A sweet solution: bees are saving threatened mangroves in Egypt

Mangrove seedlings growing at a reforestation site. Image credit: Courtesy of Hadeer El-Hadary

A sweet solution: bees are saving threatened mangroves in Egypt

Every few days, Dr. Mahmoud Abbas crosses the road from Qena Governorate, where he lives, to the city of Safaga to supervise the apiary located among the mangroves in the Red Sea. Dr. Abbas works as a professor for the Department of Plant Protection at South Valley University in Egypt.

In the first quarter of 2020, the Egyptian government began a project to plant mangroves and rehabilitate six areas on the Egyptian coast of the Red Sea. The initiative intends to cover 210 hectares by planting 50,000 small plant seedlings every year.

An apiary was also established in Safaga for the production of honey. For the dual purposes of helping recover the mangroves and providing locals with livelihoods.

Restoring the presence of mangroves has become a necessity all over the world. From 1980 to 2005, between 20-35% of the world’s mangrove forests were lost, according to the U.N. Food and Agriculture Organization.

The mangrove plantation project is part of a trend towards practices that mitigate the effects of climate change and increase communities’ ability to adapt. Mangroves are considered a guard of nature. They grow in saltwater and act as a barrier to sea level rise, protecting the beaches from erosion.

Solutions from this project could add to some of the ideas being discussed at the UN’s Climate Change Conference (COP26). Not only are leaders pledging to stop deforestation, but they’re also discussing ways to sequester more greenhouse gases out of the atmosphere.

This is where mangroves come in, as they’re capable of absorbing enormous amounts of carbon. Even though they make up only 3% of Earth’s forest cover, mangroves store four times more CO2 than terrestrial forests.

Dr. Mahmoud Abbas in his apiary located in the middle of a mangrove in Egypt. Image credit: Courtesy of Hadeer El-Hadary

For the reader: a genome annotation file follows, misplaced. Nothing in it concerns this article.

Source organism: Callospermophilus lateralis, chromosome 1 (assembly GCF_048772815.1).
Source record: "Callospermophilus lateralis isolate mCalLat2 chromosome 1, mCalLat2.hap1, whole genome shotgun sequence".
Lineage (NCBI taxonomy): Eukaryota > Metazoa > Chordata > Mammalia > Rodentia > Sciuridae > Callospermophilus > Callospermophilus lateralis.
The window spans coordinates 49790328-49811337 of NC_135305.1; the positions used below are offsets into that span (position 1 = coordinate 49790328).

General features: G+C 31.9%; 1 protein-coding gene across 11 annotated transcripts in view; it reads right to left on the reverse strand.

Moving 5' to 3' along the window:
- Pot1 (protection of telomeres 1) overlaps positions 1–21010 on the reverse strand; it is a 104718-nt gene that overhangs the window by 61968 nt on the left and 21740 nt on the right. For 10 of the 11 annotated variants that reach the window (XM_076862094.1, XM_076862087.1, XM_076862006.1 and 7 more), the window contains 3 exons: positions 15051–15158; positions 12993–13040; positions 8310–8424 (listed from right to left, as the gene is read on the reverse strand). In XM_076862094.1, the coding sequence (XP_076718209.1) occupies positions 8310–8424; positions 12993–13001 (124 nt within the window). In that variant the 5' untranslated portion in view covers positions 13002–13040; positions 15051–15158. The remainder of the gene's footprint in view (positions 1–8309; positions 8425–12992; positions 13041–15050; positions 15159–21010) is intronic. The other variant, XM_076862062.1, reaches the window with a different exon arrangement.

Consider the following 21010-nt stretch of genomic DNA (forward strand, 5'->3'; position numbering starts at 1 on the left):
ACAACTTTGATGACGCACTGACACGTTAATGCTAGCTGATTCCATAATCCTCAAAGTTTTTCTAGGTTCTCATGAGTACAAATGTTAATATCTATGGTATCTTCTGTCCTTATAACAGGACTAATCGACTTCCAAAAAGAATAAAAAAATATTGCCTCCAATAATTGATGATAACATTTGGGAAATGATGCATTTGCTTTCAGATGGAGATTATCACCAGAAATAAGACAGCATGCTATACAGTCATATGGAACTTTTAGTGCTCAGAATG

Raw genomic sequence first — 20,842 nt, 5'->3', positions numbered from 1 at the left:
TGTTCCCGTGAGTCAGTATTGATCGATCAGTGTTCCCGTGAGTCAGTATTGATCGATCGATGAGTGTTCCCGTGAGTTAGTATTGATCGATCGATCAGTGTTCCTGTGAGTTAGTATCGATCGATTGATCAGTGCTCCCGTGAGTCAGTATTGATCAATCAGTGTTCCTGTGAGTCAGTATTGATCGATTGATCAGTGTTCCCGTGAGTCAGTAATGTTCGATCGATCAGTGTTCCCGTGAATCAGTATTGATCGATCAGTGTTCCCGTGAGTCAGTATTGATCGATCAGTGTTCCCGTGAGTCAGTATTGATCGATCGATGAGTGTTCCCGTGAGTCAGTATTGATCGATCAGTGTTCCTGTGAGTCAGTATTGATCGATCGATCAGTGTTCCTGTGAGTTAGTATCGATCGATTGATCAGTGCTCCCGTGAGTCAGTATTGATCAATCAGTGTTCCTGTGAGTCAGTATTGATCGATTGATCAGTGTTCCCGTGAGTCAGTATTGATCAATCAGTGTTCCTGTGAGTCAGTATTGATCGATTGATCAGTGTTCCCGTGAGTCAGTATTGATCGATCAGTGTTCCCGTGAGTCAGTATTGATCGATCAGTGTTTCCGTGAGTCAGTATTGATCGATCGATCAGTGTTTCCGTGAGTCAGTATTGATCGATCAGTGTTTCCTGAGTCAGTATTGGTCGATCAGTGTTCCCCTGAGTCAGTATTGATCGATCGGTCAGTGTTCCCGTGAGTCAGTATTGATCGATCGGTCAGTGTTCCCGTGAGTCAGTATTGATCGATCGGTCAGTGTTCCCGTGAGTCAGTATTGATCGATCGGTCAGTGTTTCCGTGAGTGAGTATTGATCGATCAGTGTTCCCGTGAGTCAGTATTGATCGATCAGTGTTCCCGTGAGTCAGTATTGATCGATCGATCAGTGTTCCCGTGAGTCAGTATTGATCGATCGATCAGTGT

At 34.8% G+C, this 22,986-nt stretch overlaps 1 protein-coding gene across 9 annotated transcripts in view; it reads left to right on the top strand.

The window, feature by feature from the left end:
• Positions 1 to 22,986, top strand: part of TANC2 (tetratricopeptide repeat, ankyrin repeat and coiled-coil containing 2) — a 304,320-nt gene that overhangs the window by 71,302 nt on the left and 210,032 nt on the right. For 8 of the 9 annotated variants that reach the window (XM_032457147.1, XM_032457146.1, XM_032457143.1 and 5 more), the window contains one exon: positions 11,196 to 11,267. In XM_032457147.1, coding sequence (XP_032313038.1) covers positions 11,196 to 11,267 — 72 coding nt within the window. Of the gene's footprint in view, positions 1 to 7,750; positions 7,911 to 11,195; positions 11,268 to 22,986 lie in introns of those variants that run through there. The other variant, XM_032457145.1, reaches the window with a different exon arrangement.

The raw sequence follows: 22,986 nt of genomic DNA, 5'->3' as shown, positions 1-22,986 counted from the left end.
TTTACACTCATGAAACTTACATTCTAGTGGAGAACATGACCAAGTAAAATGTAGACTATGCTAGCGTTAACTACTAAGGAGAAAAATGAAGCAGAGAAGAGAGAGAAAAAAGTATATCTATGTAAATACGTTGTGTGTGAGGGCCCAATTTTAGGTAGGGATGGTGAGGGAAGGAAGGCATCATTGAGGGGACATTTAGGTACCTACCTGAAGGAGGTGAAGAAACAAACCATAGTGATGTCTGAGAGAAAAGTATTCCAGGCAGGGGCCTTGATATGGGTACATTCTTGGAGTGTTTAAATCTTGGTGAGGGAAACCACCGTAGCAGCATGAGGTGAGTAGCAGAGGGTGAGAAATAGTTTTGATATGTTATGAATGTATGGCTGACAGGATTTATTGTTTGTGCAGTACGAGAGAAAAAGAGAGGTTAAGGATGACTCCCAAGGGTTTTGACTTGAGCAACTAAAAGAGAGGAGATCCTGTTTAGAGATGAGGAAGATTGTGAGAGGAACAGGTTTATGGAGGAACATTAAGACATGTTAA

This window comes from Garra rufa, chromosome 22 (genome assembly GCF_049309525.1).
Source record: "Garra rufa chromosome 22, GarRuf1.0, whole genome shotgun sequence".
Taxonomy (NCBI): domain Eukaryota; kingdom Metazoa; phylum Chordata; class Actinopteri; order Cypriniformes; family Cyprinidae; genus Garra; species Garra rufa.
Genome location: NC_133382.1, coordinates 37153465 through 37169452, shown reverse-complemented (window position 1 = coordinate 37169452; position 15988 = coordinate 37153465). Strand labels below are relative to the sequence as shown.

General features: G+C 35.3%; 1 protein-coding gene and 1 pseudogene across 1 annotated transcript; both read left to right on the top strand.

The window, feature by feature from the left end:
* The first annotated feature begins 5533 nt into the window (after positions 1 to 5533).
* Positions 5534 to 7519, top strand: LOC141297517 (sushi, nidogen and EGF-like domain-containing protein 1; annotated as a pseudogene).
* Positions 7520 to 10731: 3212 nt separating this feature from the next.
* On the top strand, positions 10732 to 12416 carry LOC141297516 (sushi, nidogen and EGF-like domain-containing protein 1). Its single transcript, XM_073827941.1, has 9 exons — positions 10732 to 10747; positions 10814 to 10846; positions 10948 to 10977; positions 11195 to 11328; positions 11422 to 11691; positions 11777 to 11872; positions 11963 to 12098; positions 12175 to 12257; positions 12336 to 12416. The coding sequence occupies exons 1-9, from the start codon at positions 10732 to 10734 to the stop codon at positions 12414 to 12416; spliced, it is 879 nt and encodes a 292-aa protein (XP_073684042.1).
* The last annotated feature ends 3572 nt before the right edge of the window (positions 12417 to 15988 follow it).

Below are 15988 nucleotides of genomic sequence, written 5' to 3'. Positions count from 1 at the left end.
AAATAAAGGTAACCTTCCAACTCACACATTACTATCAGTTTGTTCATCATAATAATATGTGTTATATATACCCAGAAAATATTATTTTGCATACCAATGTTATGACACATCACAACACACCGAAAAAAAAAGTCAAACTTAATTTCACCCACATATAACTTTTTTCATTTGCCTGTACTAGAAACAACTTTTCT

Protecting mangroves with bees

Dr. Mahmoud Abbas supervises the 20 beehives in Safaga’s apiary. The bee yards help pollinate and fertilize the newly planted mangroves and create job opportunities for some residents in the area.

The bees feed on the nectar of two types of mangrove trees scattered on the city's coast to produce a rare type of honey. According to Dr. Mahmoud, this honey has a distinct flavor because the mangroves grow in saltwater. Also, because of this, the plants do not need freshwater irrigation or agricultural pesticides.

According to Dr. Mahmoud, the mangrove flowers bloom in the early winter months. Since this is usually a difficult period for bees due to the lack of blossoms, this is an additional advantage of the mangrove plantation.

Honey production is not without challenges, the first being the seasonality of production. As plants do not bloom all year round, a ‘mobile apiary’ has allowed the easy transfer of bees to other areas to feed on plants that bloom at different times, such as mountain plants. This solution enables bees to produce a more significant amount of honey.

The other challenge is the bees’ need for freshwater. The project organizers resolved this issue by placing large containers filled with fresh water and materials such as sponges, allowing the bees to drink.

Life blossoms

Dr. Mahmoud enjoys seeing the biodiversity of living creatures around the mangroves. He spots various types of butterflies, insects, and multiple fish species on his work visits. In addition, he sees many birds feeding on their migratory routes.

Mangrove forests contain some of the planet’s most biological diversity. They provide habitat for thousands of species worldwide, from bacteria to barnacles to Bengal tigers.

In Egypt, the area of ​​mangrove forests is about 1,500 acres, according to Dr. Sayed Khalifa, the head of the Egyptian Agricultural Syndicate. Dr. Khalifa is the director of the mangrove project and sees multiple perks from it.

He described the mangrove trees as “natural barriers” protecting the shores of the Red Sea. As this shield is not available on the Mediterranean shores, the government is forced to make cement blocks to counter sea-level rise and protect cities.

Until 2005, some of the Egyptian population living around the mangrove forests brought their camels to feed on the trees, which led to their deterioration. According to Khalifa, the increase of awareness campaigns and the introduction of economic activities on the margins of the forests, such as the apiaries, have put an end to these practices.

The benefits of mangroves are not limited to protecting the environment and nurturing living creatures, but they also hold important economic potential as a source of tourism and ecosystem services.”

— Dr. Sayed Khalifa, Head of the Egyptian Agricultural Syndicate

In another context, the mangrove planting project in Egypt could become an essential part of the “Green Middle East” initiative launched by Saudi Arabia. The goal is to plant 50 billion trees in the region.

Planting this vast number of trees will put significant pressure on water resources. The mangroves represent a vital contribution as they do not need irrigation and provide many environmental benefits.

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